Noel’s coffee was pungent; the crushed beans wafted through my car curdling the usual mint scent. I didn’t know why he liked drinking this stuff. It made me want to puke. But for him, it worked. Noel was a little more talkative as we drove further north into the Mojave Desert. It was mostly chitchat, but as we approached Barstow, he began to ask me some burning questions. “Why’d you become a photographer?” he asked.
I didn’t have a straight answer. Well I did, but I wasn’t sure I could tell him the truth. I hired him thinking he’d be the perfect boyfriend, but he couldn’t know that, at least not yet. “I wanted to do something that made me free. Photography keeps me away from the mill and grind of corporate labor. Plus, it’s an easy way to make money.”
I didn’t think he was impressed with my answer. Nevertheless, he continued. “Jason, photography’s not a get-rich-quick scheme. You just lucked out with breaking even. But you could have studied it in college. Why did you drop out?”
“Too structured, and with professors who could never speak English. Hell, the English teachers couldn’t speak English.”
“That’s not very nice.” Noel took a sip of his coffee. “Are you sure they didn’t just have an accent?”
I drank a bit of my hot chocolate. I felt like I scarred my entire mouth when the scalding liquid touched my tongue. I took a few deep breaths while clutching the steering wheel. When I regained composure after swallowing, I replied to Noel’s question. “I couldn’t understand them. How the hell was I supposed to understand the civil rights environment if I had no idea what they were saying?”
Noel slapped his face repeatedly, probably from me saying something stupid. “Honestly, you shouldn’t have dropped out. What major were you?”
“I didn’t have one. My friend Drake wanted me to go into sports medicine so I could be with him, but fuck that. I hated biology.”
“That doesn’t seem like you.” Noel took out his cell phone again and showed me a picture I took of him at Mission Beach near the roller coaster. “I know I just gave you a lot of flak over photography, but this is you. If you weren’t decent with a camera, I would have quit on day one. You’ve got the eye, but we’ll work on getting better equipment.”
“Thanks, man.” I gave him a little smile.
Noel put his phone in his lap. “But seriously, you should’ve stayed in school. You could have learned a lot. It was a bastion of knowledge you already paid for, and you threw it all away.”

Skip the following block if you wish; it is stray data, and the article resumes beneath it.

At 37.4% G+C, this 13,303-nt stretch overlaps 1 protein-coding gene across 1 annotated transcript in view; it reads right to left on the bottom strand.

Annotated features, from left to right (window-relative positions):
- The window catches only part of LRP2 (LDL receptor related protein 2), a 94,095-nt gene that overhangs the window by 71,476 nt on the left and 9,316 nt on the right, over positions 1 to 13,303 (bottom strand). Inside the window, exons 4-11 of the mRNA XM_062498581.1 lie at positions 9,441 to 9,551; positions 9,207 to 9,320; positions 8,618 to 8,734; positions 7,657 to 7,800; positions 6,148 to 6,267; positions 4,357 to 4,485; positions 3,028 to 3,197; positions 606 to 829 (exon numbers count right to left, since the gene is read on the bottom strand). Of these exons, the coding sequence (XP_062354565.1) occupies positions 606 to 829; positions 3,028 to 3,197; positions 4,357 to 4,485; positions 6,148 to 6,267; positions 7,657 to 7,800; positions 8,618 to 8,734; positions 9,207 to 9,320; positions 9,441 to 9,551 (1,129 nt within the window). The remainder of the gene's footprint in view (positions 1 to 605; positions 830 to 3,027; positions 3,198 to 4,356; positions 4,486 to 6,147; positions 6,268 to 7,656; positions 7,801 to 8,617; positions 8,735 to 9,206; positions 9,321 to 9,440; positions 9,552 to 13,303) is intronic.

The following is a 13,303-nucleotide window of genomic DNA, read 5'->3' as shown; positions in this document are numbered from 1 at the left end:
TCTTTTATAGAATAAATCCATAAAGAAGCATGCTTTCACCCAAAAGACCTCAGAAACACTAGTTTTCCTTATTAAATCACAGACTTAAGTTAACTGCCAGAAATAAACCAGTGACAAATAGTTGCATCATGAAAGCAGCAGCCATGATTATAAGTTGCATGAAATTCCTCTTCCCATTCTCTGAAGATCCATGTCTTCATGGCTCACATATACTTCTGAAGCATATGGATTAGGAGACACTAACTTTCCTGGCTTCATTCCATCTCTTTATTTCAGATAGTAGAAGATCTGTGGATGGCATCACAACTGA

I shrugged his comment off and continued driving. He had nothing more to say at the moment, so I lost myself in the refreshing desert scenery. I imagined the Joshua Trees as being tentacles from an ancient sand beast, slain by the Native Americans long before our time. They were littered everywhere, but far enough from the freeway so I wouldn’t have to worry about being grabbed by one, provided the beast was still alive. At least they were far more interesting than anything I had seen in the city.
As we approached Nevada, the traffic clogged up. A parade of big rigs refused to drive in the designated truck lane, making it difficult to pass. I was drained with fatigue and frustration, so I lugged behind the procession and pulled over to the nearest rest stop to calm down. I shut the car off, and handed the keys to Noel while both of us were still seated. “You want to drive?”
“It’s your car. You should drive.” Noel handed the keys back to me.
“I drove all damn day.” I spoke with my arms as well as my lips. “I’m tired, I want some rest from the road, and all you’ve done is play games on your phone.”
Noel opened the car door on his side and rested his feet on the asphalt. “It’s not even afternoon, so stop your bitching. We’ve got an hour until Vegas. You can make it all the way.”
“Okay,” I said, “but I need to stretch.” Both of us got out of the car and stretched our aching muscles for a few minutes. I doubted it would come from a guy as toned as Noel, but his pretty face defined the word lazy. I’m his boss, so he should really be the one driving, but he entered the car first, in the passenger seat just like I thought he would. I took my seat and began the last leg of our journey.